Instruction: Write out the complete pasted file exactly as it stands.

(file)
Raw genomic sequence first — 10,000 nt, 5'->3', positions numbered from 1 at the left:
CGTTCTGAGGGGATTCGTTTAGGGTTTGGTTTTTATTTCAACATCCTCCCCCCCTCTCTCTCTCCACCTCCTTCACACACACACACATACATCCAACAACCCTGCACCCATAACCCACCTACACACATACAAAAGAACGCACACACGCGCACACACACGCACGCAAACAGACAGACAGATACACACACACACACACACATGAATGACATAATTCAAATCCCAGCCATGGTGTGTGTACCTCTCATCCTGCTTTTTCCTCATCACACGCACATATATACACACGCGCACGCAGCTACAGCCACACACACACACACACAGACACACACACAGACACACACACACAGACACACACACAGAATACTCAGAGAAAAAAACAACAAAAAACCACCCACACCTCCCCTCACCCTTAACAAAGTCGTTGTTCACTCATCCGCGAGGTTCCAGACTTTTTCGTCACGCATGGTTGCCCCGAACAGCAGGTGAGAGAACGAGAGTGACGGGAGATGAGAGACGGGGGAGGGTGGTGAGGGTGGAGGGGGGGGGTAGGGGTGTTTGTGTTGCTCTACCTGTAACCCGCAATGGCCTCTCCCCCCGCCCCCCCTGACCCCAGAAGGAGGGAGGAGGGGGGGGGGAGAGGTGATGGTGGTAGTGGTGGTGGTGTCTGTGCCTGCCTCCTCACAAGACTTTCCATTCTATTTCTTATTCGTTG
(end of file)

Raw genomic sequence first — 10,000 nt, 5'->3', positions numbered from 1 at the left:
CGTTCTGAGGGGATTCGTTTAGGGTTTGGTTTTTATTTCAACATCCTCCCCCCCTCTCTCTCTCCACCTCCTTCACACACACACACATACATCCAACAACCCTGCACCCATAACCCACCTACACACATACAAAAGAACGCACACACGCGCACACACACGCACGCAAACAGACAGACAGATACACACACACACACACACATGAATGACATAATTCAAATCCCAGCCATGGTGTGTGTACCTCTCATCCTGCTTTTTCCTCATCACACGCACATATATACACACGCGCACGCAGCTACAGCCACACACACACACACACAGACACACACACAGACACACACACACAGACACACACACAGAATACTCAGAGAAAAAAACAACAAAAAACCACCCACACCTCCCCTCACCCTTAACAAAGTCGTTGTTCACTCATCCGCGAGGTTCCAGACTTTTTCGTCACGCATGGTTGCCCCGAACAGCAGGTGAGAGAACGAGAGTGACGGGAGATGAGAGACGGGGGAGGGTGGTGAGGGTGGAGGGGGGGGGTAGGGGTGTTTGTGTTGCTCTACCTGTAACCCGCAATGGCCTCTCCCCCCGCCCCCCCTGACCCCAGAAGGAGGGAGGAGGGGGGGGGGAGAGGTGATGGTGGTAGTGGTGGTGGTGTCTGTGCCTGCCTCCTCACAAGACTTTCCATTCTATTTCTTATTCGTTG